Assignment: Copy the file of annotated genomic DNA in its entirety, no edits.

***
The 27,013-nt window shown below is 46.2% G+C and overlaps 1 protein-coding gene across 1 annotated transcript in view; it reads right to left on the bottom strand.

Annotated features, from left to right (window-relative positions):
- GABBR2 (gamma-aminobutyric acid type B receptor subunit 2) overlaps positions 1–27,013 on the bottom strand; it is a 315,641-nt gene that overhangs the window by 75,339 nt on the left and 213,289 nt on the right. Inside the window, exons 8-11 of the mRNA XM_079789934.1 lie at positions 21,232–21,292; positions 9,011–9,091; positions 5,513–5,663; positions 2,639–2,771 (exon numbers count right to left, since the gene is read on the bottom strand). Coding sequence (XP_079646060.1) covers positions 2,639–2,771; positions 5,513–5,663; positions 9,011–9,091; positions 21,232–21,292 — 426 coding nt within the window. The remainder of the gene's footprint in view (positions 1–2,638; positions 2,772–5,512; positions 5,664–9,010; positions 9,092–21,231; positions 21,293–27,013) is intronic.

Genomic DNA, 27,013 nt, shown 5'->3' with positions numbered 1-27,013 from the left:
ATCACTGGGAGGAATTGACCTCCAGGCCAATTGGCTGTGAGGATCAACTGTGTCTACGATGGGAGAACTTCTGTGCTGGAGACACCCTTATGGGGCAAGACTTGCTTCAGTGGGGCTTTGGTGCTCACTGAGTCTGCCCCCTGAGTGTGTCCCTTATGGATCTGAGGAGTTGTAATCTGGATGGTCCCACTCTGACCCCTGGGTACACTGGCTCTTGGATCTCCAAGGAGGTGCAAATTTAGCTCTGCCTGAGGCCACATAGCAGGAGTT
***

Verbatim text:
The 27,013-nt window shown below is 46.2% G+C and overlaps 1 protein-coding gene across 1 annotated transcript in view; it reads right to left on the bottom strand.

Annotated features, from left to right (window-relative positions):
- GABBR2 (gamma-aminobutyric acid type B receptor subunit 2) overlaps positions 1–27,013 on the bottom strand; it is a 315,641-nt gene that overhangs the window by 75,339 nt on the left and 213,289 nt on the right. Inside the window, exons 8-11 of the mRNA XM_079789934.1 lie at positions 21,232–21,292; positions 9,011–9,091; positions 5,513–5,663; positions 2,639–2,771 (exon numbers count right to left, since the gene is read on the bottom strand). Coding sequence (XP_079646060.1) covers positions 2,639–2,771; positions 5,513–5,663; positions 9,011–9,091; positions 21,232–21,292 — 426 coding nt within the window. The remainder of the gene's footprint in view (positions 1–2,638; positions 2,772–5,512; positions 5,664–9,010; positions 9,092–21,231; positions 21,293–27,013) is intronic.

Genomic DNA, 27,013 nt, shown 5'->3' with positions numbered 1-27,013 from the left:
ATCACTGGGAGGAATTGACCTCCAGGCCAATTGGCTGTGAGGATCAACTGTGTCTACGATGGGAGAACTTCTGTGCTGGAGACACCCTTATGGGGCAAGACTTGCTTCAGTGGGGCTTTGGTGCTCACTGAGTCTGCCCCCTGAGTGTGTCCCTTATGGATCTGAGGAGTTGTAATCTGGATGGTCCCACTCTGACCCCTGGGTACACTGGCTCTTGGATCTCCAAGGAGGTGCAAATTTAGCTCTGCCTGAGGCCACATAGCAGGAGTT